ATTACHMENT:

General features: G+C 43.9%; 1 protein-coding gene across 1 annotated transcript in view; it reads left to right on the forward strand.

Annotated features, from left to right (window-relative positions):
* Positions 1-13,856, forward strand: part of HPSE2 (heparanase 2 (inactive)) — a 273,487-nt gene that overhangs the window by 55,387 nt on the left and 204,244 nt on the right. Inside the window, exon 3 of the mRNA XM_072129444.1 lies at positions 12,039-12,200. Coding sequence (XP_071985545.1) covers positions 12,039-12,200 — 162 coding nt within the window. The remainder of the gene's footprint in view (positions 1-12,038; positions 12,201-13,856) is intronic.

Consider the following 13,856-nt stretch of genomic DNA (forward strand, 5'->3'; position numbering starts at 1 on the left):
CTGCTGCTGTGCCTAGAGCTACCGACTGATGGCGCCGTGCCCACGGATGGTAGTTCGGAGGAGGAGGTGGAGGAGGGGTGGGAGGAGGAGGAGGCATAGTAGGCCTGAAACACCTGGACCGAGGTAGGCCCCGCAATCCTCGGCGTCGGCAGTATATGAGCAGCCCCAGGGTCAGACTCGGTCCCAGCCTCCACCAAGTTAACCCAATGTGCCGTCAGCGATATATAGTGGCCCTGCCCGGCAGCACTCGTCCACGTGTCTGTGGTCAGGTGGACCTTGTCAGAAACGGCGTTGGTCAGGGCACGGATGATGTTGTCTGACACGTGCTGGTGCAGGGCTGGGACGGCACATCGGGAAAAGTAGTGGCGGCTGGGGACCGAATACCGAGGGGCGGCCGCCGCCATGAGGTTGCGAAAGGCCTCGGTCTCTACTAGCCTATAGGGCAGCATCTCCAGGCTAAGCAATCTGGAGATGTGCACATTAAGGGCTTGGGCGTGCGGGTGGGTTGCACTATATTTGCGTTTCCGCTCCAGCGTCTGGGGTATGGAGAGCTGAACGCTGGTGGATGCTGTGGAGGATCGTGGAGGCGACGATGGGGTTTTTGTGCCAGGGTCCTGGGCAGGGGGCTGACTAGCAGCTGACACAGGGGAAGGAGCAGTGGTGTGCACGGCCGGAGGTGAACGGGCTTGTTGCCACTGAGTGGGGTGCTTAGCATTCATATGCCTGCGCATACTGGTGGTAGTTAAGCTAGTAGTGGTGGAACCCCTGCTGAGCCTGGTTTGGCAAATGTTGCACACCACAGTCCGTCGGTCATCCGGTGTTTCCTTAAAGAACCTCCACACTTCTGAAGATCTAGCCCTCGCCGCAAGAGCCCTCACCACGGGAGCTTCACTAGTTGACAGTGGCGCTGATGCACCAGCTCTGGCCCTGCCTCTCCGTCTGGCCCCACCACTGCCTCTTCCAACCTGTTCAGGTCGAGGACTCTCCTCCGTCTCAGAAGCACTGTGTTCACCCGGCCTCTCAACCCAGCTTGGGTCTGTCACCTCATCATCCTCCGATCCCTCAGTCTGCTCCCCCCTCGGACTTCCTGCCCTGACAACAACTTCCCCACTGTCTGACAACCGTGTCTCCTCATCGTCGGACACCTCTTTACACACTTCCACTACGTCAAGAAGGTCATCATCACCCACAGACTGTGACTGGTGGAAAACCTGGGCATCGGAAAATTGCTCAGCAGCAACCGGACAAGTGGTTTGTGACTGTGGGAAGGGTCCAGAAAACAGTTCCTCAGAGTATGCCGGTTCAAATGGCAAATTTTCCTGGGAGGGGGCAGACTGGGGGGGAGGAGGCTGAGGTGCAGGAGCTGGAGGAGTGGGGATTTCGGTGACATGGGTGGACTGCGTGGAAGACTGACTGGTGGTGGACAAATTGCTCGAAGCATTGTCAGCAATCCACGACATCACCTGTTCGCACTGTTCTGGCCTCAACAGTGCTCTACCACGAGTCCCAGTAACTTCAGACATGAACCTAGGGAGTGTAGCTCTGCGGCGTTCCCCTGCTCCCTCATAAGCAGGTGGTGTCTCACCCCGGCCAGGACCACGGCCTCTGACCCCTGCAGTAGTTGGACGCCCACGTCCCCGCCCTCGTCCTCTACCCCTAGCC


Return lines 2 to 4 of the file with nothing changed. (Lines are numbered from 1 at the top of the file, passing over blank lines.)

Annotated features, from left to right (window-relative positions):
* Positions 1-13,856, forward strand: part of HPSE2 (heparanase 2 (inactive)) — a 273,487-nt gene that overhangs the window by 55,387 nt on the left and 204,244 nt on the right. Inside the window, exon 3 of the mRNA XM_072129444.1 lies at positions 12,039-12,200. Coding sequence (XP_071985545.1) covers positions 12,039-12,200 — 162 coding nt within the window. The remainder of the gene's footprint in view (positions 1-12,038; positions 12,201-13,856) is intronic.

Consider the following 13,856-nt stretch of genomic DNA (forward strand, 5'->3'; position numbering starts at 1 on the left):